100 Shaffer Road, Santa Cruz
Operated by University of California Santa Cruz
Tours, exhibit halls, aquarium, touch tanks, Ocean Discovery Shop.
Open Tuesday - Saturday, 10:00 AM to 5:00 PM,
Sunday noon to 5:00 PM
Adults $6, 4-16 year-olds and seniors 64 and over $4
Seymour Center at Long Marine Lab
Mark Abbott Memorial Lighthouse, Lighthouse Point, 701 West Cliff Drive, Santa Cruz, CA
Photographs, surfboards, and other surfing artifacts telling the story of surfing in Santa Cruz.
Summer hours 10:00 AM - 4:00 PM, closed Tuesdays
Santa Cruz Surfing Museum
701 West Cliff Drive at Santa Cruz Point.
Open 7:00 AM to sunset
Great views of the ocean and surfers, steps down the rocks, small beach popular with dog owners.
Free parking, picnic tables, restrooms, surfing museum
Visitors to the Monarch Butterfly Natural Preserve can follow follow a wheelchair accessible boardwalk into the eucalyptus grove to view the butterflies. At the end of the boardwalks is an observation platform. Interpretive signs along the way tell about the monarchs.
For an extended tour of the preserve, a foot trail leads off the boardwalk, heading north and connecting with the Moore Creek Trail, making a loop back to the beach (less than a mile altogether).
The best times of year to view the monarchs are during November and December when the greatest concentrations are usually there. Butterflies begin to arrive in mid-October and many usually remain through mid-February. Numbers of butterflies and arrivals and departures dates vary each year.
Hour-long, docent-led tours of the butterfly preserve are offered in late October through January on weekends at 11:00 AM and 2:00 PM. Meet at the Visitor Center. The tours are wheelchair accessible. For tours for groups of 10 or more, reservations should be made in advance with the park. (831) 423-4609
Saturday, February 11, 2017, 11:00 AM to 4:00 PM.
A full day of activities at the park celebrating migratory animals - whales, butterflies, birds, and other migrating animals. Migratory talks, children's games, crafts, skits, and live music.
Sunday, October TBA, 2017, 11:00 AM to 4:00 PM.
Celebrate with return of the monarch butterflies. Stories, active learning games, live music, and presentation. You can even dress up and join the butterfly parade.
The tide pools at Natural Bridges State Park are a wonderful place to explore and learn about the variety of creatures that make their homes in the inter-tidal zone. At low tide visitors are likely to observe sea stars, sea anemones, hermit crabs, urchins, and other colorful sea life.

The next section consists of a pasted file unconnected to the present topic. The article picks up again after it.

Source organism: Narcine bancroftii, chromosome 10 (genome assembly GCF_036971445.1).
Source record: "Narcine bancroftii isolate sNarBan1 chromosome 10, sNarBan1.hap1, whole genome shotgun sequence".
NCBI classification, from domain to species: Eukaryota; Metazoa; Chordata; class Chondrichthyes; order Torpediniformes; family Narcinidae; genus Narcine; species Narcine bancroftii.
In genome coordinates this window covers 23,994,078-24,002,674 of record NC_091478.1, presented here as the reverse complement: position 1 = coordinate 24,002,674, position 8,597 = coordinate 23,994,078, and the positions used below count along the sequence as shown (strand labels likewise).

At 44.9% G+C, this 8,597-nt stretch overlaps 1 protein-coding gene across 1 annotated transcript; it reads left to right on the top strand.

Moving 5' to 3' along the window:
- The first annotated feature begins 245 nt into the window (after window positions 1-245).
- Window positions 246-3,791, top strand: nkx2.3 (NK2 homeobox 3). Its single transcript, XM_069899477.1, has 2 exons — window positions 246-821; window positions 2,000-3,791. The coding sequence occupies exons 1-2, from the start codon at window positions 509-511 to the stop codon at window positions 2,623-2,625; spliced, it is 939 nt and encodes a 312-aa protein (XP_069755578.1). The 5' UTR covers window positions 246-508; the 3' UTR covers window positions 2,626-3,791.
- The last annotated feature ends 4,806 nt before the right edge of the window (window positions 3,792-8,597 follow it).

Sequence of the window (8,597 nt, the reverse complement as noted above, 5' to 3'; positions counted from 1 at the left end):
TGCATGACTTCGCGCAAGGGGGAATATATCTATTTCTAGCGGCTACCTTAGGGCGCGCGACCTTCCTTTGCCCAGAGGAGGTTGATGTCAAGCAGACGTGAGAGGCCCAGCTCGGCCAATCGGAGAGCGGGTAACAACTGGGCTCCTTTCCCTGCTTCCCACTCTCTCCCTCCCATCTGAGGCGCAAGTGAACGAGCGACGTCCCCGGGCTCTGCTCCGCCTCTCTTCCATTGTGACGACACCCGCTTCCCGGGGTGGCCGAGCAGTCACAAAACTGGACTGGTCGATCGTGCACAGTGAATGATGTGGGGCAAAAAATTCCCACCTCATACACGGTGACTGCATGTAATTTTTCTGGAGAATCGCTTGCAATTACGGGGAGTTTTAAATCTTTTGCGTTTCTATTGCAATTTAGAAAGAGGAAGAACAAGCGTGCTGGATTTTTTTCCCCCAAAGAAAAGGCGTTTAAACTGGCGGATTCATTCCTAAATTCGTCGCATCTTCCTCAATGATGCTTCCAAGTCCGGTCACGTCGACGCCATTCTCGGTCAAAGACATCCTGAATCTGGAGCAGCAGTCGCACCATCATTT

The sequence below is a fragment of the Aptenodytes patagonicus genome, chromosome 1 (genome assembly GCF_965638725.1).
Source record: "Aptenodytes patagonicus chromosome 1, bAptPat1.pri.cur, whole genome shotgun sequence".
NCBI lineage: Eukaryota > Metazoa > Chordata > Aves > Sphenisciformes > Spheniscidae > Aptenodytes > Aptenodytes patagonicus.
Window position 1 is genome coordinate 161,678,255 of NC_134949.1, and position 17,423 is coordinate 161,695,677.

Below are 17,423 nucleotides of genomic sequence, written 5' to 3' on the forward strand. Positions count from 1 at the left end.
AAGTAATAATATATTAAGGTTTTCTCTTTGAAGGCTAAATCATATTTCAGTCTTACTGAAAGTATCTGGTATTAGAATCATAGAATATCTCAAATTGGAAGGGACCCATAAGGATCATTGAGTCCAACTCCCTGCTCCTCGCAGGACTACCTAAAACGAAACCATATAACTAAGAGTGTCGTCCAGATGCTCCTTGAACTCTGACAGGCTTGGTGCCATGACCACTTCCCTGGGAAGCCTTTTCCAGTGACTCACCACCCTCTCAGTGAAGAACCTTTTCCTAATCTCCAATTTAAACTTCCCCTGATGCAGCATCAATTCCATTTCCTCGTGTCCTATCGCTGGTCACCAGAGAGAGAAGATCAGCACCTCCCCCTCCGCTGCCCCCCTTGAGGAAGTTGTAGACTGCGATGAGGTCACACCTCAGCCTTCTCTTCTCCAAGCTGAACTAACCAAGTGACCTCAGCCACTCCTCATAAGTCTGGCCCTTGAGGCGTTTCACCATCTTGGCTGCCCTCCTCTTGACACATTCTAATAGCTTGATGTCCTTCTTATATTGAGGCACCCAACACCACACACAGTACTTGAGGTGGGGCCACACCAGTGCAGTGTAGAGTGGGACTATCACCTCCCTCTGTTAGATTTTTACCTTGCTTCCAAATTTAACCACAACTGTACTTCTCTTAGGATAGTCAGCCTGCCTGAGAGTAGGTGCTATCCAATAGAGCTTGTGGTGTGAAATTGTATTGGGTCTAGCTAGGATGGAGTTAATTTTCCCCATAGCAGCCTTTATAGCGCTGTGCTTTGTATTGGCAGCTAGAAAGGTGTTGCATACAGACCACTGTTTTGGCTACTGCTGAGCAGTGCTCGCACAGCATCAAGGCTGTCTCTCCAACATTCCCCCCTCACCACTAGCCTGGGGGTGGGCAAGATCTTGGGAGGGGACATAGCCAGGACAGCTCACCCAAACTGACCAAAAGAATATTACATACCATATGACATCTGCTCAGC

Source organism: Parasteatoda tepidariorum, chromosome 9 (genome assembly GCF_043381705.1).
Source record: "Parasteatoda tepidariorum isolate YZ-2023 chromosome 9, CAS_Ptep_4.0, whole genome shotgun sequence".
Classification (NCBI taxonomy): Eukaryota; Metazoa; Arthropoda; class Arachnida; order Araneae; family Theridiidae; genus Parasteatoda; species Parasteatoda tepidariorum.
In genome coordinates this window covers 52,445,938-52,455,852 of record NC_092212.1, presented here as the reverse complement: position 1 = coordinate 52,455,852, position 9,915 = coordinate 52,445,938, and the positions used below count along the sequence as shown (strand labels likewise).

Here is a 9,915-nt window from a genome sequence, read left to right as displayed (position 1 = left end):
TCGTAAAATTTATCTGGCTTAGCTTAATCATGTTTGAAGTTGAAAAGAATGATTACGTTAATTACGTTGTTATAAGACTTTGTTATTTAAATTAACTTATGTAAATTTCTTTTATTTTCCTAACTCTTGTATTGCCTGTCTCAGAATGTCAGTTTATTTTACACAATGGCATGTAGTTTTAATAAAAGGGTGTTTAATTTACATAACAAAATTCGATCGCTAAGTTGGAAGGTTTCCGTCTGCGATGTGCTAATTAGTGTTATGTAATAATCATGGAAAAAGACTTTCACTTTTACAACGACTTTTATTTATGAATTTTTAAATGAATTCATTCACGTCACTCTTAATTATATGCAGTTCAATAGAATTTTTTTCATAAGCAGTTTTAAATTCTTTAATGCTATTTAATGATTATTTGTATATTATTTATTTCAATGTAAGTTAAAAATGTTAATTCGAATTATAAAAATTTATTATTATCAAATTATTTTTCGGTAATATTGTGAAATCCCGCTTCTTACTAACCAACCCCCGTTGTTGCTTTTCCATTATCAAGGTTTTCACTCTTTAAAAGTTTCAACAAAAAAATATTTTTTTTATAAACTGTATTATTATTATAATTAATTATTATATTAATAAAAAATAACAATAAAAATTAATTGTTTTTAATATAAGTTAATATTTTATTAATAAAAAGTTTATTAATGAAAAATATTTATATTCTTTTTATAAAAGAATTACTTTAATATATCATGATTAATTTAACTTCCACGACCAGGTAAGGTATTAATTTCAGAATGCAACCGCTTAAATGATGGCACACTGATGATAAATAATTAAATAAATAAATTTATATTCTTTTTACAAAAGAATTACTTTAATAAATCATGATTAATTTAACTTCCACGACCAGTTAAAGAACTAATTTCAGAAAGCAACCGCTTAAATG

The area from Four-mile Beach to the North down the coast to Natural Bridges State Park is part of a State Marine Reserve which protects the entire ecosystem of the reserve.
Caution: Check with rangers or lifeguards that conditions are safe for your planned activities.
Plan your visit during a low tide period. The rocky shore north of the park requires some agility on your feet. Rocks can be slippery and unexpected large waves can hit the shore. Never turn your back on the ocean.
Plan an hour or two to pick your way along the rocks, peering into pools and watching the tiny creatures as they move about. Please leave all plants and animals attached to the rocks. School groups can arrange to have a docent-led tour of the tide pools by calling ahead. (831) 423-4609
Docent-led tours of the tide pools are usually held on Saturdays and Sundays at varying times. The 1½-
hour tours meet at the Vistor Center and are sponsored by California State Parks and Friends of Santa Cruz
State Parks. Check the Natural Bridges State Beach website for dates and times this month:
Natural Bridges State Beach Events and Activities
Moore Creek forms an estuary near the main parking area and leading down to the beach, forming a wetland in the sand. Both freshwater and saltwater wetlands are found along the creek. During the spring the trail up Moore Creek is especially popular because of the variety of birds and wildflowers. Herons are occasionally seen in the lagoon. More often sparrows, finches, and wrens are sighted.
During the spring the trail up Moore Creek is especially popular because of the variety of birds and wildflowers. Follow the trail around and connect with the Monarch Butterfly Trail which will lead you back to the visitor center. Birds often seen along the trail include woodpeckers, swifts, and Pygmy Nuthatches. Also keep your eyes open for a great horned owl.
California State Parks and Recreation cautions that "large surf, cold water temperatures, backwash, sudden drop-offs, pounding shorebreak, and dangerous rip currents can turn what seem like safe activities such as playing near the surf line, wading, or climbing on rock outcroppings, deadly." Learn more about ocean safety at CA State Parks: Ocean Safety